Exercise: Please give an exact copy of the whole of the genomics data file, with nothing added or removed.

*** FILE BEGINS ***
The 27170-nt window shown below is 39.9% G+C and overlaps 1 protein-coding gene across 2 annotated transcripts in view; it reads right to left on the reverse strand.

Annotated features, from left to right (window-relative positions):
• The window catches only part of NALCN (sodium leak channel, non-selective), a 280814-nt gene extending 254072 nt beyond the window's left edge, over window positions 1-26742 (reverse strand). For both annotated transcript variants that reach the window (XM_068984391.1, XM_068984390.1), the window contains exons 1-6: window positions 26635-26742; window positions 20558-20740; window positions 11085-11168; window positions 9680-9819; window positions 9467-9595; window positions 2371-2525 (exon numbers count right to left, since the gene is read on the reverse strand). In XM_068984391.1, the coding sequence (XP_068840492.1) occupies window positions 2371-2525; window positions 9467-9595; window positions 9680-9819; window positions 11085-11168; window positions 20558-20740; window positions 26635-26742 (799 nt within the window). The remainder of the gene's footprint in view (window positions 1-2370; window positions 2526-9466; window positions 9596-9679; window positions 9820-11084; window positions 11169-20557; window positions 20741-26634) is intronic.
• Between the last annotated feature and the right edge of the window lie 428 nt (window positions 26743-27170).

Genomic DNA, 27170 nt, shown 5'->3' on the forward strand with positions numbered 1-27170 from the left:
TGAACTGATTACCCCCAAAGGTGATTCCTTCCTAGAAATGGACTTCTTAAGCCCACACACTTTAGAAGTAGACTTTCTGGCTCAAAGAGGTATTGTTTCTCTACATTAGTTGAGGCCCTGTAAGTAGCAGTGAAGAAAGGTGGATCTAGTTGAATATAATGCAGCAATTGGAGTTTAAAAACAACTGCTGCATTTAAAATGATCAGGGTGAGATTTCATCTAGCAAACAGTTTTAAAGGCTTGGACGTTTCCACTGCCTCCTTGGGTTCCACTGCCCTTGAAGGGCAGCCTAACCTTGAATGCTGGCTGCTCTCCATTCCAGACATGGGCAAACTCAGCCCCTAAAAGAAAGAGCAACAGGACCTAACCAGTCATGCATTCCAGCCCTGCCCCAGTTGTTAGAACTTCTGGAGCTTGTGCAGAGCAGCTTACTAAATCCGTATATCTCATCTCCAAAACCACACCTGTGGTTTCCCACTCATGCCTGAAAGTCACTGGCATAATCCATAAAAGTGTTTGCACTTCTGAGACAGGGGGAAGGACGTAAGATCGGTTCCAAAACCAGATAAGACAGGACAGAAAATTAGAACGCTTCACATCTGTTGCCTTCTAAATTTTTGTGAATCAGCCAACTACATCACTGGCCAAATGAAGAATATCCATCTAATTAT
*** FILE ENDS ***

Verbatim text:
The 27170-nt window shown below is 39.9% G+C and overlaps 1 protein-coding gene across 2 annotated transcripts in view; it reads right to left on the reverse strand.

Annotated features, from left to right (window-relative positions):
• The window catches only part of NALCN (sodium leak channel, non-selective), a 280814-nt gene extending 254072 nt beyond the window's left edge, over window positions 1-26742 (reverse strand). For both annotated transcript variants that reach the window (XM_068984391.1, XM_068984390.1), the window contains exons 1-6: window positions 26635-26742; window positions 20558-20740; window positions 11085-11168; window positions 9680-9819; window positions 9467-9595; window positions 2371-2525 (exon numbers count right to left, since the gene is read on the reverse strand). In XM_068984391.1, the coding sequence (XP_068840492.1) occupies window positions 2371-2525; window positions 9467-9595; window positions 9680-9819; window positions 11085-11168; window positions 20558-20740; window positions 26635-26742 (799 nt within the window). The remainder of the gene's footprint in view (window positions 1-2370; window positions 2526-9466; window positions 9596-9679; window positions 9820-11084; window positions 11169-20557; window positions 20741-26634) is intronic.
• Between the last annotated feature and the right edge of the window lie 428 nt (window positions 26743-27170).

Genomic DNA, 27170 nt, shown 5'->3' on the forward strand with positions numbered 1-27170 from the left:
TGAACTGATTACCCCCAAAGGTGATTCCTTCCTAGAAATGGACTTCTTAAGCCCACACACTTTAGAAGTAGACTTTCTGGCTCAAAGAGGTATTGTTTCTCTACATTAGTTGAGGCCCTGTAAGTAGCAGTGAAGAAAGGTGGATCTAGTTGAATATAATGCAGCAATTGGAGTTTAAAAACAACTGCTGCATTTAAAATGATCAGGGTGAGATTTCATCTAGCAAACAGTTTTAAAGGCTTGGACGTTTCCACTGCCTCCTTGGGTTCCACTGCCCTTGAAGGGCAGCCTAACCTTGAATGCTGGCTGCTCTCCATTCCAGACATGGGCAAACTCAGCCCCTAAAAGAAAGAGCAACAGGACCTAACCAGTCATGCATTCCAGCCCTGCCCCAGTTGTTAGAACTTCTGGAGCTTGTGCAGAGCAGCTTACTAAATCCGTATATCTCATCTCCAAAACCACACCTGTGGTTTCCCACTCATGCCTGAAAGTCACTGGCATAATCCATAAAAGTGTTTGCACTTCTGAGACAGGGGGAAGGACGTAAGATCGGTTCCAAAACCAGATAAGACAGGACAGAAAATTAGAACGCTTCACATCTGTTGCCTTCTAAATTTTTGTGAATCAGCCAACTACATCACTGGCCAAATGAAGAATATCCATCTAATTAT